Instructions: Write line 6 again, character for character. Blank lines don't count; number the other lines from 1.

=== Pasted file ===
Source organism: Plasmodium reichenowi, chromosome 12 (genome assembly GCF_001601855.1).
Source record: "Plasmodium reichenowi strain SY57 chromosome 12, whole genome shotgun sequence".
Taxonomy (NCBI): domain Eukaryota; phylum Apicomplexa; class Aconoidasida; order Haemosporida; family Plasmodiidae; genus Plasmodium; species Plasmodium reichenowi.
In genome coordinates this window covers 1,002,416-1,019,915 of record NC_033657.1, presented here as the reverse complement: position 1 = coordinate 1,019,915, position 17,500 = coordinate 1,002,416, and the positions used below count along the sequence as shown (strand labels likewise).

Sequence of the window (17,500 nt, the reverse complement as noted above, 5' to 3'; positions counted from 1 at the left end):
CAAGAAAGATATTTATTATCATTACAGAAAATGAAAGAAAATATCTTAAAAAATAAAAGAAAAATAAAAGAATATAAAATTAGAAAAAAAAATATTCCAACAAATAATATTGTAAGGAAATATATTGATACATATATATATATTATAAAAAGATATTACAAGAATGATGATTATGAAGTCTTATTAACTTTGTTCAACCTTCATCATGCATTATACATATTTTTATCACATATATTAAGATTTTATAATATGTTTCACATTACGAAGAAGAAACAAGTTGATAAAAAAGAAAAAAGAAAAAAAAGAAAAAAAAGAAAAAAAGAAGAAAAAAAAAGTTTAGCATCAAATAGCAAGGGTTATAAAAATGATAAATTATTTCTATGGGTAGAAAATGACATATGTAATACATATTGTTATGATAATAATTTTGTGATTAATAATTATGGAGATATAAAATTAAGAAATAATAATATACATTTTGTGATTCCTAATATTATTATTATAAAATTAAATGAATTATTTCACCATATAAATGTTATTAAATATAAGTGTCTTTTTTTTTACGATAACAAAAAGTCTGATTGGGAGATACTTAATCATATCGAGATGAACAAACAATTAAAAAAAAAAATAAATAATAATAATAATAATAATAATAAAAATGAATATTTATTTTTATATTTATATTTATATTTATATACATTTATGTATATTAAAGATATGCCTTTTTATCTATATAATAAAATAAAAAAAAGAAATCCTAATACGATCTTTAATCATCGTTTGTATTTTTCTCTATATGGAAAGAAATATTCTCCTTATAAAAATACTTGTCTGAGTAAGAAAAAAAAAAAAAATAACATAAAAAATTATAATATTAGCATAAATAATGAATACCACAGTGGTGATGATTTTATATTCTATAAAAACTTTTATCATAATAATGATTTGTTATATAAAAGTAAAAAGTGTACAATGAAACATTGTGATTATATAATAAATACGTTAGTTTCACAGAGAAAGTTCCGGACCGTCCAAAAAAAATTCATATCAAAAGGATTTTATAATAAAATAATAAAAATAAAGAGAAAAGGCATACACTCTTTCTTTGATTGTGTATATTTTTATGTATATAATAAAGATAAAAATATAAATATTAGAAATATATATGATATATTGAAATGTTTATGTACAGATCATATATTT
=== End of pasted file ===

CAAGAAAGATATTTATTATCATTACAGAAAATGAAAGAAAATATCTTAAAAAATAAAAGAAAAATAAAAGAATATAAAATTAGAAAAAAAAATATTCCAACAAATAATATTGTAAGGAAATATATTGATACATATATATATATTATAAAAAGATATTACAAGAATGATGATTATGAAGTCTTATTAACTTTGTTCAACCTTCATCATGCATTATACATATTTTTATCACATATATTAAGATTTTATAATATGTTTCACATTACGAAGAAGAAACAAGTTGATAAAAAAGAAAAAAGAAAAAAAAGAAAAAAAAGAAAAAAAGAAGAAAAAAAAAGTTTAGCATCAAATAGCAAGGGTTATAAAAATGATAAATTATTTCTATGGGTAGAAAATGACATATGTAATACATATTGTTATGATAATAATTTTGTGATTAATAATTATGGAGATATAAAATTAAGAAATAATAATATACATTTTGTGATTCCTAATATTATTATTATAAAATTAAATGAATTATTTCACCATATAAATGTTATTAAATATAAGTGTCTTTTTTTTTACGATAACAAAAAGTCTGATTGGGAGATACTTAATCATATCGAGATGAACAAACAATTAAAAAAAAAAATAAATAATAATAATAATAATAATAATAAAAATGAATATTTATTTTTATATTTATATTTATATTTATATACATTTATGTATATTAAAGATATGCCTTTTTATCTATATAATAAAATAAAAAAAAGAAATCCTAATACGATCTTTAATCATCGTTTGTATTTTTCTCTATATGGAAAGAAATATTCTCCTTATAAAAATACTTGTCTGAGTAAGAAAAAAAAAAAAAATAACATAAAAAATTATAATATTAGCATAAATAATGAATACCACAGTGGTGATGATTTTATATTCTATAAAAACTTTTATCATAATAATGATTTGTTATATAAAAGTAAAAAGTGTACAATGAAACATTGTGATTATATAATAAATACGTTAGTTTCACAGAGAAAGTTCCGGACCGTCCAAAAAAAATTCATATCAAAAGGATTTTATAATAAAATAATAAAAATAAAGAGAAAAGGCATACACTCTTTCTTTGATTGTGTATATTTTTATGTATATAATAAAGATAAAAATATAAATATTAGAAATATATATGATATATTGAAATGTTTATGTACAGATCATATATTT